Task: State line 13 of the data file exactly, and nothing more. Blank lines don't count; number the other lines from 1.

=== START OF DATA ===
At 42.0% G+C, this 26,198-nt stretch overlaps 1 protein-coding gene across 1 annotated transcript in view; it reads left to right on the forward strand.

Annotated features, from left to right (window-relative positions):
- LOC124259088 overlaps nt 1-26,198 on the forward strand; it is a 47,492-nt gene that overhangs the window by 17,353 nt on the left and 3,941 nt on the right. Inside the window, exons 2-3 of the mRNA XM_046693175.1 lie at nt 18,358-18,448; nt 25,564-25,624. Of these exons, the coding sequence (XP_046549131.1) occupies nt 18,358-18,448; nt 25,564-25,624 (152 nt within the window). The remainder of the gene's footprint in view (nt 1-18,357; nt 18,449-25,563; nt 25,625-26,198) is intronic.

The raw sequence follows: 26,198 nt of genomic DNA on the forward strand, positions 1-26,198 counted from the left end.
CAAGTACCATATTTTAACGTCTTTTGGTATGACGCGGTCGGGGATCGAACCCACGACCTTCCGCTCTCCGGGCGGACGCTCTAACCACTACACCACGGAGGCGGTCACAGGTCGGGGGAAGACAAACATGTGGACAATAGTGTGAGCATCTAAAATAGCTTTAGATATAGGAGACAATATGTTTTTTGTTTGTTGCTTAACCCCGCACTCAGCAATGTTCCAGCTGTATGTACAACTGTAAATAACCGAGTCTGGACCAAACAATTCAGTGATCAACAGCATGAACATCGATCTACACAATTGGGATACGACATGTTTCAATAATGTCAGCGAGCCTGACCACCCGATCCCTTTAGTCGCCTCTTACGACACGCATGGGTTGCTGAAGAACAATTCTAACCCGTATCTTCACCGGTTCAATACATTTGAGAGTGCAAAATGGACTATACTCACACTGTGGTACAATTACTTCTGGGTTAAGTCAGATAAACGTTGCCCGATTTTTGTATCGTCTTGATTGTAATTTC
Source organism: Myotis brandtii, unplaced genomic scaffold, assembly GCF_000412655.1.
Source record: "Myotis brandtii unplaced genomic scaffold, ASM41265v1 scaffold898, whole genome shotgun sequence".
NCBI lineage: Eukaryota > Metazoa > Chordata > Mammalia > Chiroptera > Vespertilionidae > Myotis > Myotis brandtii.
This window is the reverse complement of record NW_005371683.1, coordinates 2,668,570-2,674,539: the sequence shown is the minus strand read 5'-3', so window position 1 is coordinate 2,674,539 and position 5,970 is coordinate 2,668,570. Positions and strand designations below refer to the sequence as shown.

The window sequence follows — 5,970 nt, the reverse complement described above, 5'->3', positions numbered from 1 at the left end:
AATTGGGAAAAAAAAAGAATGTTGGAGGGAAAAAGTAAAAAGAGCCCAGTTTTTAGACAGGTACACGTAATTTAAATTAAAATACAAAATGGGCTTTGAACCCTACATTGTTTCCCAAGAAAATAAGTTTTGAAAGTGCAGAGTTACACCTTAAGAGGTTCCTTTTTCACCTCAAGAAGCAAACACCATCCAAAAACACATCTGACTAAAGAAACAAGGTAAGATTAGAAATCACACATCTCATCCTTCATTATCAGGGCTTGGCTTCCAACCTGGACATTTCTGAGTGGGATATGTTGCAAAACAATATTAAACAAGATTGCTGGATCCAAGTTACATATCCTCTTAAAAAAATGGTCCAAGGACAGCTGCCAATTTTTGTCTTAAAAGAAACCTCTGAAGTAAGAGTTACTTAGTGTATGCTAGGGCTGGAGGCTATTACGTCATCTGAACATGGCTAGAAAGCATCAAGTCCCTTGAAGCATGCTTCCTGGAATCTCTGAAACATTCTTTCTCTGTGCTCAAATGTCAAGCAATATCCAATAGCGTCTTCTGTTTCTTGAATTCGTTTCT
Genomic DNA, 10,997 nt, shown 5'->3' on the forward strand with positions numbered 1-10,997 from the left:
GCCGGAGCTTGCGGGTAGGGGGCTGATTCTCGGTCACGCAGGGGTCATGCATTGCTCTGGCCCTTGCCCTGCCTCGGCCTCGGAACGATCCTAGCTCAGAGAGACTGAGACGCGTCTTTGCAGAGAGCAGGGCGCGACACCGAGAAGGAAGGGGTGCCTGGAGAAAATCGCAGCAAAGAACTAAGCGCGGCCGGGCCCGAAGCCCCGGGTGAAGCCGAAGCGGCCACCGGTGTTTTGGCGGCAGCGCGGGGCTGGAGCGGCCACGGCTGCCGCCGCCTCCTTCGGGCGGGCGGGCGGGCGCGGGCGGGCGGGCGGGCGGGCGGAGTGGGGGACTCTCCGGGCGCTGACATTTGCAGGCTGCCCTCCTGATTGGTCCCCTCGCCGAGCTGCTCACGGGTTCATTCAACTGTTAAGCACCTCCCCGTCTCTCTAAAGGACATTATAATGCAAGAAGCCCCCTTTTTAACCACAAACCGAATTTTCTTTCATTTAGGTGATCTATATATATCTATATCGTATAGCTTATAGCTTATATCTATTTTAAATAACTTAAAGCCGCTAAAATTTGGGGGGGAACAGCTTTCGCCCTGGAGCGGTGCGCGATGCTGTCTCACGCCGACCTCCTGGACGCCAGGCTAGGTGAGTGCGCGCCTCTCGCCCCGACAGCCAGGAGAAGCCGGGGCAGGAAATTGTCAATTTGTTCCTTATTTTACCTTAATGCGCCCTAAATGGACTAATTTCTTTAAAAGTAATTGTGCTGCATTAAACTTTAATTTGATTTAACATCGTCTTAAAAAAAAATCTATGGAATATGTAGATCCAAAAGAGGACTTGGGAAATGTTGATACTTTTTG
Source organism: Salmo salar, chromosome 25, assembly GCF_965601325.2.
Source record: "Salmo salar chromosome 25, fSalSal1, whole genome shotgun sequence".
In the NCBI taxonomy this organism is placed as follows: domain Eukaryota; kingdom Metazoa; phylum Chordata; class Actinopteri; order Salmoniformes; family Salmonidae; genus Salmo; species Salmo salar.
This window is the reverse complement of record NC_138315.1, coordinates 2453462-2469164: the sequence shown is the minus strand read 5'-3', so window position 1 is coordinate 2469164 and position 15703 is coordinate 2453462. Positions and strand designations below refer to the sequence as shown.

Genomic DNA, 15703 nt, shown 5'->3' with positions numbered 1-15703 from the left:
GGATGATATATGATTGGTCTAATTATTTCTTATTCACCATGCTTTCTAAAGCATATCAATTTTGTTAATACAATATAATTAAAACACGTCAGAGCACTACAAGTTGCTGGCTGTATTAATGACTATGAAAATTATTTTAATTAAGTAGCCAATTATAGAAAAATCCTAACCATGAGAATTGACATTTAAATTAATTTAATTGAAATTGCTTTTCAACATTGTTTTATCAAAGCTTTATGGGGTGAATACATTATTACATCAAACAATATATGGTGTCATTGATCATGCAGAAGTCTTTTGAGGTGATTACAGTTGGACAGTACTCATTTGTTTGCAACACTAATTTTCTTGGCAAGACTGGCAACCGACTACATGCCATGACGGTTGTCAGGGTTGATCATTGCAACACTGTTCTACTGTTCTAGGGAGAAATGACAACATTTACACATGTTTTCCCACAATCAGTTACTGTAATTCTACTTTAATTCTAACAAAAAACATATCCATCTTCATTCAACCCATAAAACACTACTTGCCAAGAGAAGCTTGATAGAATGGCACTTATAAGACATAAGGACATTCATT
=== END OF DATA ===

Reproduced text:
GCCGGAGCTTGCGGGTAGGGGGCTGATTCTCGGTCACGCAGGGGTCATGCATTGCTCTGGCCCTTGCCCTGCCTCGGCCTCGGAACGATCCTAGCTCAGAGAGACTGAGACGCGTCTTTGCAGAGAGCAGGGCGCGACACCGAGAAGGAAGGGGTGCCTGGAGAAAATCGCAGCAAAGAACTAAGCGCGGCCGGGCCCGAAGCCCCGGGTGAAGCCGAAGCGGCCACCGGTGTTTTGGCGGCAGCGCGGGGCTGGAGCGGCCACGGCTGCCGCCGCCTCCTTCGGGCGGGCGGGCGGGCGCGGGCGGGCGGGCGGGCGGGCGGAGTGGGGGACTCTCCGGGCGCTGACATTTGCAGGCTGCCCTCCTGATTGGTCCCCTCGCCGAGCTGCTCACGGGTTCATTCAACTGTTAAGCACCTCCCCGTCTCTCTAAAGGACATTATAATGCAAGAAGCCCCCTTTTTAACCACAAACCGAATTTTCTTTCATTTAGGTGATCTATATATATCTATATCGTATAGCTTATAGCTTATATCTATTTTAAATAACTTAAAGCCGCTAAAATTTGGGGGGGAACAGCTTTCGCCCTGGAGCGGTGCGCGATGCTGTCTCACGCCGACCTCCTGGACGCCAGGCTAGGTGAGTGCGCGCCTCTCGCCCCGACAGCCAGGAGAAGCCGGGGCAGGAAATTGTCAATTTGTTCCTTATTTTACCTTAATGCGCCCTAAATGGACTAATTTCTTTAAAAGTAATTGTGCTGCATTAAACTTTAATTTGATTTAACATCGTCTTAAAAAAAAATCTATGGAATATGTAGATCCAAAAGAGGACTTGGGAAATGTTGATACTTTTTG